Small But Mighty Telluride Film Festival Brings Out Best Of The Best

Posted by Larry Gleeson

By Howie Movshovitz

The Telluride Film Festival is small. It runs only three and a half days over Labor Day weekend, tucked into that box canyon. Yet many people consider it the best film festival in the world.

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The Telluride Film Festival takes place over Labor Day weekend.
Telluride Film Festival

The festival makes smart selections of new films. It shows remarkable restorations of older films and for the most part the audience at Telluride is there to appreciate good work, whether old or new, and without the distractions of celebrity events, awards or most of the other nonsense that plagues many festivals.

Even so, to leave Telluride thinking about seven legitimate masterpieces is beyond wonderful. If I put the superlatives aside, film after film came along to provoke talk about film, about the world and human life, amazement at some of the best work there and delightful argument about films that were not universally loved.

For me – and no one can see even half of the films in the schedule – the best were: Guillermo del Toro’s The Shape of Water; Paul Schrader’s First Reformed; The Insult by Lebanese filmmaker Ziad Doueiri; Faces Places by the 89-year-old French master Agnes Varda and the 33-year-old photographer JR; the banned Iranian director Mohammad Rasoulof’s A Man of Integrity; Wonderstruck by Todd Haynes; and Human Flow, a documentary about refugees by the wonderful Chinese activist artist Ai Weiwei. As the films rolled out during the festival, it was hard to believe that so many could be so good, but there’s only time to talk about a couple of them this week.

Credit Pouyan Behagh / Courtesy of Telluride Film Festival

In Mohammed Rasoulof’s A Man of Integrity, Reza raises fish on his farm. He doesn’t know it yet, but someone with local power wants his land. Suddenly his irrigation water is cut off and then his pond is poisoned. A lot of Iranian film works on this incremental growth of trouble. Bit by bit, the situation grows worse. Complications pile up one at a time. Eventually Reza’s wife, a school teacher, gets involved, and the question is how long can this family hold out against the constant and ever-increasing pressure of corruption, before they either give up and abandon their farm, or they join the matrix of corruption that seems to cover the entire country.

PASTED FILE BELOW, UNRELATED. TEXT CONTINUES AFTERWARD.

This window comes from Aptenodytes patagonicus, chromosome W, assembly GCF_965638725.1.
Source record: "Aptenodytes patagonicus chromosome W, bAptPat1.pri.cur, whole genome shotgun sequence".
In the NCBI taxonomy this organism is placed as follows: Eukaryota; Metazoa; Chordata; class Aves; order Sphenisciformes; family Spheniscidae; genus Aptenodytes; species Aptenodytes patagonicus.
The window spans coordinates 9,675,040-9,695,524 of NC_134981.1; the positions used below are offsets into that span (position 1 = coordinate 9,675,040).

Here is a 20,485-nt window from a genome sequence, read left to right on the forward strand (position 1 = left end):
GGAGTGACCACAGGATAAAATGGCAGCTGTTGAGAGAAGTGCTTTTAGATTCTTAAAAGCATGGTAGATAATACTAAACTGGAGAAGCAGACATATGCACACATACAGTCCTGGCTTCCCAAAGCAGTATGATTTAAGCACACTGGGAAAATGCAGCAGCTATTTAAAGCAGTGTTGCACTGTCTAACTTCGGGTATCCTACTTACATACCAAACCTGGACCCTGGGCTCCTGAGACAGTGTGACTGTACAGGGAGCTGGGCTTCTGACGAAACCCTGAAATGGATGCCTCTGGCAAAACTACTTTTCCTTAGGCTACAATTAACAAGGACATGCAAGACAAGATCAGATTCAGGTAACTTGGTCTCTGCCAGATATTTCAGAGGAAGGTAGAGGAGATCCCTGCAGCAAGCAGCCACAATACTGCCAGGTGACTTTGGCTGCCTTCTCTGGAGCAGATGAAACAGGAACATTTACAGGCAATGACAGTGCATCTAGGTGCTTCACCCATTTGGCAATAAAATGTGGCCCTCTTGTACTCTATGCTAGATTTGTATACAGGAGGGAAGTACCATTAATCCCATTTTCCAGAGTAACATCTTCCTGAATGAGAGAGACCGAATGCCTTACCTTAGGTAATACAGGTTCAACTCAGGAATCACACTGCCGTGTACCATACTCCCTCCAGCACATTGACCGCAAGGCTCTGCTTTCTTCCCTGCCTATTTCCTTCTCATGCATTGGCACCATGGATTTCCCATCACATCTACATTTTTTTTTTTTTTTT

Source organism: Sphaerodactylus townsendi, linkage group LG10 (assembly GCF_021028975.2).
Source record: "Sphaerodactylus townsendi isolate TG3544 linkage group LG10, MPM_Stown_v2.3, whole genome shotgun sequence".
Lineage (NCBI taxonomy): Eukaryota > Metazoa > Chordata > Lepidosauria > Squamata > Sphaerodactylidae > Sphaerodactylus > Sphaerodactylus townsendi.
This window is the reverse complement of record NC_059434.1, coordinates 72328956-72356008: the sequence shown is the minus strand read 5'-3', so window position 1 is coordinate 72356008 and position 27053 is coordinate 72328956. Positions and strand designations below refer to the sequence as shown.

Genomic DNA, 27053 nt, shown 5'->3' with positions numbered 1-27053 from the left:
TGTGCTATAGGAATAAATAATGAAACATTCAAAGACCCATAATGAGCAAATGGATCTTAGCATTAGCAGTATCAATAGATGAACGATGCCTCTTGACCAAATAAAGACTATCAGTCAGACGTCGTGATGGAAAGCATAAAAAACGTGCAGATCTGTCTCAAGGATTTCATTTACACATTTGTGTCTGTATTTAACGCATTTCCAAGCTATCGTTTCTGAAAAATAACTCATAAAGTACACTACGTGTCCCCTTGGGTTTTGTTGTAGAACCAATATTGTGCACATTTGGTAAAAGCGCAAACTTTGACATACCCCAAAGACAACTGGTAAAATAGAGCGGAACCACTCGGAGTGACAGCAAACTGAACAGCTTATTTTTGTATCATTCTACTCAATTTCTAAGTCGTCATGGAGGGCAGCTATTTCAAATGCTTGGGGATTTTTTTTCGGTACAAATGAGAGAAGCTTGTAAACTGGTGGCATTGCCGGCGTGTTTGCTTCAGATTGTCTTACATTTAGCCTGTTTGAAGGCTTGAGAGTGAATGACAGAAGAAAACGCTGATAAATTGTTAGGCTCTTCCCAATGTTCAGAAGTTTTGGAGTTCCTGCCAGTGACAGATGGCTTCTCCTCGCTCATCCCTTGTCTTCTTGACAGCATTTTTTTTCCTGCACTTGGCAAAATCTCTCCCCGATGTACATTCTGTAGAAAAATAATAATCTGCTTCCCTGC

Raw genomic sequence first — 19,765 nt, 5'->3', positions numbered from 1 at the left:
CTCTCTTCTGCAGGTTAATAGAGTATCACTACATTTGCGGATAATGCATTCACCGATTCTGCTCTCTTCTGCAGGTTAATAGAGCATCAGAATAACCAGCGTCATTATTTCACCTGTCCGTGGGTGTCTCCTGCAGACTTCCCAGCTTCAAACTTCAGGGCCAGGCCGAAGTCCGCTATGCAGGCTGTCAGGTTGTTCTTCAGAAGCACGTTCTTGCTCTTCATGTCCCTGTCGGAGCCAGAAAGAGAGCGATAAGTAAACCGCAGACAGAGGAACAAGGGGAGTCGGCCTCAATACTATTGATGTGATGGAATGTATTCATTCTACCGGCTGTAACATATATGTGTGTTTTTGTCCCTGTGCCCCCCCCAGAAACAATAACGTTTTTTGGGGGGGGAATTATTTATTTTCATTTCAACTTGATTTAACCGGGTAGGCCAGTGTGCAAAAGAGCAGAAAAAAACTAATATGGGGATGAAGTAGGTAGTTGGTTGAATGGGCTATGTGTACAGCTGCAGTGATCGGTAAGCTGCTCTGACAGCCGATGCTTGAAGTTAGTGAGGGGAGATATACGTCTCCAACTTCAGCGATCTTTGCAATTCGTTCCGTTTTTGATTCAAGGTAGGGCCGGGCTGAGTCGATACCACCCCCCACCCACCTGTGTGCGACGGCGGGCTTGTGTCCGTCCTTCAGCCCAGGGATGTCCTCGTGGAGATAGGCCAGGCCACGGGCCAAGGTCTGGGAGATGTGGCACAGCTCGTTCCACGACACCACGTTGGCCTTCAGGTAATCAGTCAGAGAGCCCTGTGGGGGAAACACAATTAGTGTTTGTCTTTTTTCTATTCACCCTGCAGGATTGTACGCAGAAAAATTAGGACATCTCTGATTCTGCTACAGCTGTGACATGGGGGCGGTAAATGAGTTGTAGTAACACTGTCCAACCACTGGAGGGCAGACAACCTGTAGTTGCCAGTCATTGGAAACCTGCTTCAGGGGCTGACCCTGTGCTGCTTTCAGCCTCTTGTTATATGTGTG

A Man of Integrity pictures a society dominated by illegitimate authority and thorough religious hypocrisy. Reza’s struggle grows exhausting and there is constant temptation to give into it, to go along and to get by.

It’s also a mystery how Mohammad Rasoulof managed to shoot the film. His movies cannot be seen in Iran. At times, it seems he is at least allowed to shoot these films that can never be seen in his own country. At other times you wonder how great is the danger he faces simply by having a camera in his country.

Credit Human Flow / Ai Weiwei

The miracle of Human Flow – and I mean miracle – is that while Ai Weiwei films thousands and thousands of refugees all over the world – those coming to Europe from the Middle East and Africa, as well as Rohingya fleeing Burma, Latin Americans entering America and others – these human beings never feel like a shapeless mass. The film makes you understand that the word refugee distracts us from the actuality of what is happening.

Ai Weiwei shows masses of people, but then close up portraits of individuals. Refugees are children, women and men, individual human beings with their personal histories and existence. Even in the most ghastly camps wracked by the depression of dislocation and other miseries, kids manage to find something to play with, something to keep themselves human. It’s a devastating documentary, but it’s at the same time alive with the realization that every human being matters; abstractions and group nouns fall short.

And then there is Wonderstruck, which left viewers sobbing at the sight of such beauty.


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